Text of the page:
What’s in a name?

How about planting your garden with a Sausage tree or a Powder Puff, asks R. Pauline Deborah

January 24, 2014 06:23 pm | Updated May 13, 2016 12:08 pm IST - chennai

Black pearls of Zanzibar

Black pearls of Zanzibar

It’s really fascinating to introduce plants to our friends and guests – ‘Hey, this is Mickey Mouse Plant, Pony tail Palm, Lipstick tree...’

When people of various countries were devising their own local names for a particular species, Swedish botanist Carl Linnaeus introduced a common system of nomenclature to facilitate universal identification and avoid confusion. However, many local names are still part of our daily usage.

Despite the International Code of Botanical Nomenclature, local people have come up with funny and weird names, aberrant and noxious names, all to make it easy to identify the plant. These unconventional names are often popular with non-botanists and nature enthusiasts.

Many plants are named after distinguished botanists such as Millington ( Millingtonia hortensis – Maramalli), Patrick Browne ( Brownea grandiceps – Rose of Venezuela), or William Roxburgh ( Cassia roxburghii – Red Cassia). Then there are popular personalities with plants named after them, like the hybrid rose varieties that commemorate Princess Diana, Abraham Lincoln, Mark Twain, Marie Curie, Paul McCartney, Elizabeth Taylor and Marilyn Monroe. Orchid hybrids have been named after Jackie Chan, Margaret Thatcher and Queen Elizabeth II. And there's a King George Rhododendron and an Aishwarya Rai Tulip!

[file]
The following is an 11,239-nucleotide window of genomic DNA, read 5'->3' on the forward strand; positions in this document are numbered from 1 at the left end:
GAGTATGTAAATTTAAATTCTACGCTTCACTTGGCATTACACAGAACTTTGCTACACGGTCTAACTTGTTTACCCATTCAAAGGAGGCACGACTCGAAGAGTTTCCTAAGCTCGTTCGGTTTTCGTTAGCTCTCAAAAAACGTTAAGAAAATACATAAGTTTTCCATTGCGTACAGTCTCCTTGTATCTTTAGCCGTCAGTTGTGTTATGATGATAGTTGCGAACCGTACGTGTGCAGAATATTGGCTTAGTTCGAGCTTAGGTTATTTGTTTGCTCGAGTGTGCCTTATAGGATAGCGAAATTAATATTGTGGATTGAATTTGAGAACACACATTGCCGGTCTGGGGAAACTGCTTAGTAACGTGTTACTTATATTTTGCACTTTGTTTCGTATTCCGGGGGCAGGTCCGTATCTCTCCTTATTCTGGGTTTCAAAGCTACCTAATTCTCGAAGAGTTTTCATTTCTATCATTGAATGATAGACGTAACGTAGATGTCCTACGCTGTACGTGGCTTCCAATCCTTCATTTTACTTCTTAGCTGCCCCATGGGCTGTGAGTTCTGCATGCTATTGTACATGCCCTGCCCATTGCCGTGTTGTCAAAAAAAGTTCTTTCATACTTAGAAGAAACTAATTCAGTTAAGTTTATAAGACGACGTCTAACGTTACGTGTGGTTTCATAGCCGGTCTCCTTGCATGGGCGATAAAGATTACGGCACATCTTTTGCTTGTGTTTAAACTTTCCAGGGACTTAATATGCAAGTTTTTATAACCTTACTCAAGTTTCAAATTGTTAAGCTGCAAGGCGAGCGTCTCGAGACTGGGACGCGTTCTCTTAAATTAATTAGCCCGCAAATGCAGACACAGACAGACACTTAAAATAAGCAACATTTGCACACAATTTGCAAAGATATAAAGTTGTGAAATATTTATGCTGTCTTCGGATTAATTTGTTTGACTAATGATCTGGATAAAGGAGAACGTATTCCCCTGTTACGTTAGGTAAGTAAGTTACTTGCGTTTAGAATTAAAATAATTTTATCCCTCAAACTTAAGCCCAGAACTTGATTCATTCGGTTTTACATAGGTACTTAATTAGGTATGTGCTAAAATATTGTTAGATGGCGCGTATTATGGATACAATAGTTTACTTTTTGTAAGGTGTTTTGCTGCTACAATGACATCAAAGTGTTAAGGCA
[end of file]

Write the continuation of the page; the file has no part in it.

Since the large, brown globose fruits that cascade down the trunk of the Naagalingam tree resemble rusty cannon balls, it's called the Cannonball tree. Though native to tropical America, it has become strongly infused into Indian culture as a sacred tree since the flowers have religious sentiments. It is a lofty, fast-growing, deciduous tree and though not common in the city, it is found in several temples and large residential compounds. Another exotic species Kigelia africana from Mozambique bears large pendulous fruits that resemble sausages and is popularly known as the sausage tree. Its large, showy, stinky, maroon flowers bloom at night to coincide with the activity of bats, which means these flowers are pollinated by bats. Sausage trees are quite common in Chennai. They are excellent shade-giving and sturdy trees. Though exotic, both Cannonball and Sausage trees can be planted as curio specimens in parks and botanical gardens.

The flowers of the Bolivian Calliandra haematocephala resemble the powder puff and it's therefore known as powder puff tree. In fact, the attractive and prominent part of the flower that gives the bristly appearance is actually the stamens. Because of its short and shrubby nature, it is highly recommended as an ornamental plant for narrow roads, medians, apartments and patios. The African Majidea zanguebarica is a rare tree but a great specimen during its reproductive stages. The soft, black seeds look like pearls and it has therefore earned the name of ‘Black Pearl of Zanzibar’. The bright, red and attractive seeds of Aanaikundumani too is a great material for ornamental jewellery, sometimes strung into chains by hawkers as part of their trinket collection. The tropical American Bixa orellana is known as Lipstick tree because of the red dye extracted from its fruits, also used as a body paint for traditional dances. Could this plant be a potential source for a herbal lipstick?